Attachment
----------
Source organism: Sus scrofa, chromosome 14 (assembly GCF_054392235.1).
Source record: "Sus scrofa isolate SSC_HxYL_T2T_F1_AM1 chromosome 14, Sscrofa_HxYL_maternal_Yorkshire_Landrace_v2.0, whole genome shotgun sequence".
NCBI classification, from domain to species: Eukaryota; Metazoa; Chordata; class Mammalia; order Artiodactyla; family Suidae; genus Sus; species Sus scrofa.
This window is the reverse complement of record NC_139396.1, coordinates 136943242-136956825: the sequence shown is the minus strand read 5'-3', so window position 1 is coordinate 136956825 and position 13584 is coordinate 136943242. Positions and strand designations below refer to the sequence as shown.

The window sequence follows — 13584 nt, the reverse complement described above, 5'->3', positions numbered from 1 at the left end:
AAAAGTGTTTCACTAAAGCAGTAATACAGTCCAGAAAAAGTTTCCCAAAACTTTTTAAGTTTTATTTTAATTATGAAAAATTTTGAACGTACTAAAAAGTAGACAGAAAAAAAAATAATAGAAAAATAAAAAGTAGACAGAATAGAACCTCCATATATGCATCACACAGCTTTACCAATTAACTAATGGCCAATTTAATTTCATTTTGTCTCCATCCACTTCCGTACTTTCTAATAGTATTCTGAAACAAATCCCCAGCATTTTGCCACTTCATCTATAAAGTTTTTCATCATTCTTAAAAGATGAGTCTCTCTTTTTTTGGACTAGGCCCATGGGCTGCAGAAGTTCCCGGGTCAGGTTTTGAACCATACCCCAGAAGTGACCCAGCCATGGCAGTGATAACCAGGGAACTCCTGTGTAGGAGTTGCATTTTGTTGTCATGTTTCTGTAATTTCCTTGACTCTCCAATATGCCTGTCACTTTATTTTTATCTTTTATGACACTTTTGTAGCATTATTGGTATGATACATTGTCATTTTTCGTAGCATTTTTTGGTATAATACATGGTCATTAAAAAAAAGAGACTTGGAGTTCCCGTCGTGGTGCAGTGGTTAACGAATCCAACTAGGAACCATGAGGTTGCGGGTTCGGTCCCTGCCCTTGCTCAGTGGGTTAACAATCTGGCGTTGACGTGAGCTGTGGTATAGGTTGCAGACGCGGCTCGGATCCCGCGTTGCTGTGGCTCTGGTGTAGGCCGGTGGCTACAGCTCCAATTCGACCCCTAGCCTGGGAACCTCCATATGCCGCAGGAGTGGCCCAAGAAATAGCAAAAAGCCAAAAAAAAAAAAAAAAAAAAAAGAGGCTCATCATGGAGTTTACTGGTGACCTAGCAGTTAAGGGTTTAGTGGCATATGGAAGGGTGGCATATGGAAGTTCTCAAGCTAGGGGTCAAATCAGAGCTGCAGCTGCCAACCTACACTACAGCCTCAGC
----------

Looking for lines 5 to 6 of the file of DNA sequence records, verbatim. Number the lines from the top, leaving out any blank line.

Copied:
The window sequence follows — 13584 nt, the reverse complement described above, 5'->3', positions numbered from 1 at the left end:
AAAAGTGTTTCACTAAAGCAGTAATACAGTCCAGAAAAAGTTTCCCAAAACTTTTTAAGTTTTATTTTAATTATGAAAAATTTTGAACGTACTAAAAAGTAGACAGAAAAAAAAATAATAGAAAAATAAAAAGTAGACAGAATAGAACCTCCATATATGCATCACACAGCTTTACCAATTAACTAATGGCCAATTTAATTTCATTTTGTCTCCATCCACTTCCGTACTTTCTAATAGTATTCTGAAACAAATCCCCAGCATTTTGCCACTTCATCTATAAAGTTTTTCATCATTCTTAAAAGATGAGTCTCTCTTTTTTTGGACTAGGCCCATGGGCTGCAGAAGTTCCCGGGTCAGGTTTTGAACCATACCCCAGAAGTGACCCAGCCATGGCAGTGATAACCAGGGAACTCCTGTGTAGGAGTTGCATTTTGTTGTCATGTTTCTGTAATTTCCTTGACTCTCCAATATGCCTGTCACTTTATTTTTATCTTTTATGACACTTTTGTAGCATTATTGGTATGATACATTGTCATTTTTCGTAGCATTTTTTGGTATAATACATGGTCATTAAAAAAAAGAGACTTGGAGTTCCCGTCGTGGTGCAGTGGTTAACGAATCCAACTAGGAACCATGAGGTTGCGGGTTCGGTCCCTGCCCTTGCTCAGTGGGTTAACAATCTGGCGTTGACGTGAGCTGTGGTATAGGTTGCAGACGCGGCTCGGATCCCGCGTTGCTGTGGCTCTGGTGTAGGCCGGTGGCTACAGCTCCAATTCGACCCCTAGCCTGGGAACCTCCATATGCCGCAGGAGTGGCCCAAGAAATAGCAAAAAGCCAAAAAAAAAAAAAAAAAAAAAAGAGGCTCATCATGGAGTTTACTGGTGACCTAGCAGTTAAGGGTTTAGTGGCATATGGAAGGGTGGCATATGGAAGTTCTCAAGCTAGGGGTCAAATCAGAGCTGCAGCTGCCAACCTACACTACAGCCTCAGC